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Irrelevant criminal convictions and motor insurance?


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Not a specific case, but just wondering what people think about whether it is fair that people with completely irrelevant and/or minor convictions should have to pay more for their car insurance.

 

Also due to our pathetic and dreadully flawed criminal "justice" system, there are thousands of innocent people who were wrongly convicted but who still have to pay the extra premiums.

 

I know it's up to the insurers to decide what kind of clientele they have, but deciding on criminal convictions seems a pretty unreliable way of doing it. There are many people with criminal convictions who are decent, honest, lovely people and there are those without no convictions who are the complete pits of humanity.

 

If you lie on the form and say you have no convictions when you actually do, what happens in the event of a claim? Does the insurer CRB everyone who claims or something, or is it likely that if you don't declare the conviction you won't actually be found out?

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I can see your point and totally agree.

But in taking out any policy you are bound by their terms and conditions which usually say that all answered questions are true-or moreover that false statements will render your agreement void.

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A criminal conviction goes someway to providing information to an insurer about the risk that is presented.

 

For example, motoring convictions will indicate that the driver possibly prevents a bigger risk of an accident than a driver who obeys the speed limits or drink drive laws. Or a person who has convictions for fraud or theft is perhaps more likely to 'boost' or falsify an insurance claim.

 

It is not always obvious why convictions are relevent, but insurers decide their premiums on a number of factors and it could well be that experience has taught them that people with certain convictions are more likely to make certain types of claims, hence why their premiums are loaded. Having said that, not all convictions automatically mean an increased premium.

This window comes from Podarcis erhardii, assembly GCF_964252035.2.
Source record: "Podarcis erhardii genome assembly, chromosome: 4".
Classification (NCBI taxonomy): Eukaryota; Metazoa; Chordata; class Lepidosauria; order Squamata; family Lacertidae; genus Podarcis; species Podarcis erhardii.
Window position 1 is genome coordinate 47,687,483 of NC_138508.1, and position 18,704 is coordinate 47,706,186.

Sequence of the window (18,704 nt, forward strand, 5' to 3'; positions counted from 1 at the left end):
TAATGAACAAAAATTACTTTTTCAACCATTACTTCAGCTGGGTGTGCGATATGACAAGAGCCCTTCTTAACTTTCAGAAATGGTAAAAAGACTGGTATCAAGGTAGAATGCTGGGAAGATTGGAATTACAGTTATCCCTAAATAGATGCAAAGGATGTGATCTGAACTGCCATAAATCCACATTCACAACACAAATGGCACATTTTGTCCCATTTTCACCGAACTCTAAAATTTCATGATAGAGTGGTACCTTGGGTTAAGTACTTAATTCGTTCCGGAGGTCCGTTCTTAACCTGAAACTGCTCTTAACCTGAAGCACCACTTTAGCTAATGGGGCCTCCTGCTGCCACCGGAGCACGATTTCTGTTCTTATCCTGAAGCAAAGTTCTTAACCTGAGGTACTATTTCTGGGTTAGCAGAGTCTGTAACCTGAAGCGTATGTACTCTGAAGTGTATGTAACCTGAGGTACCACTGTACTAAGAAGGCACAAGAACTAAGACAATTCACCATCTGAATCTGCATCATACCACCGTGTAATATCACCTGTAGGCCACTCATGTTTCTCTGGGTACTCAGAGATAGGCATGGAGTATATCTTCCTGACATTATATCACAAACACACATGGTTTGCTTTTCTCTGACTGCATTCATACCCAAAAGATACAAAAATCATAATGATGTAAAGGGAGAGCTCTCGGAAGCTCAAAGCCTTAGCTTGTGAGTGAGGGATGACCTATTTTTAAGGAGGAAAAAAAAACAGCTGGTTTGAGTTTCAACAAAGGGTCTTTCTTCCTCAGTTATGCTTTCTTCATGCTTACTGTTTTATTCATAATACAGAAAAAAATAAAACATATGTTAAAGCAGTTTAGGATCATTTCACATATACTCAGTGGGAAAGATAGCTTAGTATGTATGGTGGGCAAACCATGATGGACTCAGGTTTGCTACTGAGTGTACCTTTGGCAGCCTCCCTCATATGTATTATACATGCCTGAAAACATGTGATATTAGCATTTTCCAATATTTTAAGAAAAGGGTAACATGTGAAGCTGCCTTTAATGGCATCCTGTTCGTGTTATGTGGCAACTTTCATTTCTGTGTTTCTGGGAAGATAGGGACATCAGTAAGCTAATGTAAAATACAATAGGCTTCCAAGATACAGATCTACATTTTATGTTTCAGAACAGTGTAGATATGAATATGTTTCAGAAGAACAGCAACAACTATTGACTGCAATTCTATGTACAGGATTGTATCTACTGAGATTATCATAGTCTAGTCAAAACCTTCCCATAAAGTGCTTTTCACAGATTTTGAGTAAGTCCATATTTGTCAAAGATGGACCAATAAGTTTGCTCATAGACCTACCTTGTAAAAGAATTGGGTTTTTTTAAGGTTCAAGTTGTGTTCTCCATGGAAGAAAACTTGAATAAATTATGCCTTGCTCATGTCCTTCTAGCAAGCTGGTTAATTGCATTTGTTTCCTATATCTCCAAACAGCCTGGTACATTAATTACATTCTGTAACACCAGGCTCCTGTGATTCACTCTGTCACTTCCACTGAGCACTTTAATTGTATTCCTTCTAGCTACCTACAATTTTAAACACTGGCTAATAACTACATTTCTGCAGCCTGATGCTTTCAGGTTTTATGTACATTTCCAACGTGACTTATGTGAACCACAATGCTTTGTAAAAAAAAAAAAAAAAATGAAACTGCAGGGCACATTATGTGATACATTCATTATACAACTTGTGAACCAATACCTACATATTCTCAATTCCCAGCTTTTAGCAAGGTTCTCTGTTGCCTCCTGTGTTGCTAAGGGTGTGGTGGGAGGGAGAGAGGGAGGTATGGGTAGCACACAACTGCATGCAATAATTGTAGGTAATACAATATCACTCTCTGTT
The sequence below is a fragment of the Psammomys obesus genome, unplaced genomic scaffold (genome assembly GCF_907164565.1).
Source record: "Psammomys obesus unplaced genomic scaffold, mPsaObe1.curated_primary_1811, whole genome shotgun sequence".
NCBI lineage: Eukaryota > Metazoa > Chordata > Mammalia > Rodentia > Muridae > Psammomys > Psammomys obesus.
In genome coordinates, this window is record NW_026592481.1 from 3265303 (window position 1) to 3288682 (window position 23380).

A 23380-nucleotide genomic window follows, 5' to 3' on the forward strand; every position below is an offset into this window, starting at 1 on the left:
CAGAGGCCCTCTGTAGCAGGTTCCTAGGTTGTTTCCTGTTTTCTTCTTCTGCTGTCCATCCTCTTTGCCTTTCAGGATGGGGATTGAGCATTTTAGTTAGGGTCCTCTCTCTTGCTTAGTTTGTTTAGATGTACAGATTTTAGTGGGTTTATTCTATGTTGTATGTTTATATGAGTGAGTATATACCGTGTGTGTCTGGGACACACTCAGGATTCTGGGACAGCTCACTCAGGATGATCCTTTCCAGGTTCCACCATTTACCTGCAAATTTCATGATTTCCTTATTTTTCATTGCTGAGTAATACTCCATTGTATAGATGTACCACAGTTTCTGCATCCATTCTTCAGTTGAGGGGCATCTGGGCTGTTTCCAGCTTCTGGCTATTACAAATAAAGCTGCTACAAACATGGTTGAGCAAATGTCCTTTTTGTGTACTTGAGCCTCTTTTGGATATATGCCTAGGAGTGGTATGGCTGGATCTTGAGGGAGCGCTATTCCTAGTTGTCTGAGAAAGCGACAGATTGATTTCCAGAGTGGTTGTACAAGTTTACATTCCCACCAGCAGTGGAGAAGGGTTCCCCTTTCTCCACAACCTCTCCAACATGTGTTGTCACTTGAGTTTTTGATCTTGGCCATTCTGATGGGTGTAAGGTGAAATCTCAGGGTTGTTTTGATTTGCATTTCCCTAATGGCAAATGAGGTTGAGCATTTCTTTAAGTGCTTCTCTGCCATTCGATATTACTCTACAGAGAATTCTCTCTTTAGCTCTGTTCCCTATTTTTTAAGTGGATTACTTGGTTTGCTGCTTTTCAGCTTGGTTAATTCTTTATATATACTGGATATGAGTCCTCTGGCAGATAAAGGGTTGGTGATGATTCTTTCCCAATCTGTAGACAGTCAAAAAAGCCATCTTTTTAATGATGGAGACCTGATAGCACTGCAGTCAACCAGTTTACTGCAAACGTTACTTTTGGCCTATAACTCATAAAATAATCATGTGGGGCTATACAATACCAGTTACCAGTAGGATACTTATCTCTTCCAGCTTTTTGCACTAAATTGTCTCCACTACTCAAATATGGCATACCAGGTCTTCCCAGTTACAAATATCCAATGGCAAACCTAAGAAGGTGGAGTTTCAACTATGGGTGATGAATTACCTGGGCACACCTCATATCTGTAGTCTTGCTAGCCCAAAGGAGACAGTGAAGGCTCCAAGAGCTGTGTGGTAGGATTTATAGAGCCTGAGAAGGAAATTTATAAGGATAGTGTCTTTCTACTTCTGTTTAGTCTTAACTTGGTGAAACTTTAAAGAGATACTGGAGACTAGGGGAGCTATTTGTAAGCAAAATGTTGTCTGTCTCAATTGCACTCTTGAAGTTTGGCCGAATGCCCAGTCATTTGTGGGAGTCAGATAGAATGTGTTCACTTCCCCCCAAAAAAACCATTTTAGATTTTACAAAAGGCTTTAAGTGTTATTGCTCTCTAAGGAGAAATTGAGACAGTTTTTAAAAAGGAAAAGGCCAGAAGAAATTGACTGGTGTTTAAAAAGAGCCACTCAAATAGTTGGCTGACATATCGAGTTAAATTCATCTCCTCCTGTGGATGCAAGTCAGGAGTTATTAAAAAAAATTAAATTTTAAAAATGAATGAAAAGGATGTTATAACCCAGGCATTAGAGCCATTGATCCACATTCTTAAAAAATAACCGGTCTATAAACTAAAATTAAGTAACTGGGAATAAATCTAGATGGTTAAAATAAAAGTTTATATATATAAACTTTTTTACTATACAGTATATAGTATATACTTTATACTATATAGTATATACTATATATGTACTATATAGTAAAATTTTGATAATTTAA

Insurers have many ways of discovering convictions, if you lie on a proposal form (or fail to disclose something) then you run a very serious risk of having your insurance policy declared void and not being able to make a claim (and in some cases ie motor insurance if your insurer makes a payment to a third party (as required by law) then they will come back to you for reimbursement of that money), in turn that makes your situation worse because then you have to declare that to future insurers as well as the previous convictions.

 

I appreciate what you say about innocent people being convicted of something, but the system isn't perfect and all the insurers can do is base their premiums on facts, so if you have a conviction it is best to declare it and be honest from the start, whilst that may cost you more in premiums it will certainly be cheaper than not having insurance when you need it.

 

Mossy

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Not ALL car insurance companies ask about non-motoring convictions...in fact I have just been scouting around on half a dozen or so and none of them had that question in their quotes bit, they only ask about specifically motoring convictions.

 

A few years ago I made a claim with Swiftcover after my car was stolen. When I phoned them, one of their allegedly routine questions was whether I had a criminal record. They refused the claim and declared my insurance void because I had not revealed I had a criminal record when buying the policy. I was sure I had not been asked, because I am an honest person and I would definitely have declared it if they had wanted those details.

 

So I checked on their website where you get your quotes, and indeed they ask about MOTORING convictions but not any other convictions. I then checked the policy wording and terms and condition and there was NOTHING in there that mentioned anything about having to declare such a thing even if not asked to do so. I used their complaints procedure and they closed ranks saying it's obvious that I should always declare that...well no, I'm not going to declare something like that unless I am asked to do so, thank you very much. If they think it is so important then they should have asked.

 

So I went to the ombudsman and they duly upheld my complaint and Swiftcover were forced to pay out my claim. If they had asked and I had said no then of course they would be right in refusing my claim. They also had to reimburse me for the money I had spent on getting a new insurance company after SC voided my policy.